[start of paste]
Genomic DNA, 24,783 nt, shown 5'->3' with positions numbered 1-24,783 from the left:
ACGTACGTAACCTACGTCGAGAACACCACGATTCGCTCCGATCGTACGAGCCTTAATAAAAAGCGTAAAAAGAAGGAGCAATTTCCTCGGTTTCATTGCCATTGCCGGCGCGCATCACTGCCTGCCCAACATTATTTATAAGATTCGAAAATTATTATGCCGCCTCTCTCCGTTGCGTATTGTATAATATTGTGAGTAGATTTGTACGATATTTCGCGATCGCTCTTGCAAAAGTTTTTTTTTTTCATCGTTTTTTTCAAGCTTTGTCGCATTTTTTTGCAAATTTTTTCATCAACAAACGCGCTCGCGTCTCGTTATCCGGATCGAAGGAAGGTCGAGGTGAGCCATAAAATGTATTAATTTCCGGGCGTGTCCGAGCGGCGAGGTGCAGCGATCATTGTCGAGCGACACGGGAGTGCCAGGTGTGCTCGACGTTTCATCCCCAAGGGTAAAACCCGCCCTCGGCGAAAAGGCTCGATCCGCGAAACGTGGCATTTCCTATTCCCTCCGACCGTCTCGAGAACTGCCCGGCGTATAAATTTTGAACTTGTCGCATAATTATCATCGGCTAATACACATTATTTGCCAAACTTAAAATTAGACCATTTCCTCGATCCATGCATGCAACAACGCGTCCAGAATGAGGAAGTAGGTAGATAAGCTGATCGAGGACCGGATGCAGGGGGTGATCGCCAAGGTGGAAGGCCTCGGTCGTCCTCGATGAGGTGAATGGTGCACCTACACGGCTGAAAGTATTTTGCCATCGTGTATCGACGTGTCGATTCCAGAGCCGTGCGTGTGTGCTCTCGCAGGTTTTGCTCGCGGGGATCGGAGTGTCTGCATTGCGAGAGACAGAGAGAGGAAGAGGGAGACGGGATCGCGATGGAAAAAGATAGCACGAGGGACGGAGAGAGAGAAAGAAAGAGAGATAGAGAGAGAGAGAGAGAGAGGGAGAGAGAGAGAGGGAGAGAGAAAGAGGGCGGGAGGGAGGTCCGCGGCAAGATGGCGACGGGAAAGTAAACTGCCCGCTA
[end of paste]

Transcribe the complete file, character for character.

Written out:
Genomic DNA, 24,783 nt, shown 5'->3' with positions numbered 1-24,783 from the left:
ACGTACGTAACCTACGTCGAGAACACCACGATTCGCTCCGATCGTACGAGCCTTAATAAAAAGCGTAAAAAGAAGGAGCAATTTCCTCGGTTTCATTGCCATTGCCGGCGCGCATCACTGCCTGCCCAACATTATTTATAAGATTCGAAAATTATTATGCCGCCTCTCTCCGTTGCGTATTGTATAATATTGTGAGTAGATTTGTACGATATTTCGCGATCGCTCTTGCAAAAGTTTTTTTTTTTCATCGTTTTTTTCAAGCTTTGTCGCATTTTTTTGCAAATTTTTTCATCAACAAACGCGCTCGCGTCTCGTTATCCGGATCGAAGGAAGGTCGAGGTGAGCCATAAAATGTATTAATTTCCGGGCGTGTCCGAGCGGCGAGGTGCAGCGATCATTGTCGAGCGACACGGGAGTGCCAGGTGTGCTCGACGTTTCATCCCCAAGGGTAAAACCCGCCCTCGGCGAAAAGGCTCGATCCGCGAAACGTGGCATTTCCTATTCCCTCCGACCGTCTCGAGAACTGCCCGGCGTATAAATTTTGAACTTGTCGCATAATTATCATCGGCTAATACACATTATTTGCCAAACTTAAAATTAGACCATTTCCTCGATCCATGCATGCAACAACGCGTCCAGAATGAGGAAGTAGGTAGATAAGCTGATCGAGGACCGGATGCAGGGGGTGATCGCCAAGGTGGAAGGCCTCGGTCGTCCTCGATGAGGTGAATGGTGCACCTACACGGCTGAAAGTATTTTGCCATCGTGTATCGACGTGTCGATTCCAGAGCCGTGCGTGTGTGCTCTCGCAGGTTTTGCTCGCGGGGATCGGAGTGTCTGCATTGCGAGAGACAGAGAGAGGAAGAGGGAGACGGGATCGCGATGGAAAAAGATAGCACGAGGGACGGAGAGAGAGAAAGAAAGAGAGATAGAGAGAGAGAGAGAGAGAGGGAGAGAGAGAGAGGGAGAGAGAAAGAGGGCGGGAGGGAGGTCCGCGGCAAGATGGCGACGGGAAAGTAAACTGCCCGCTA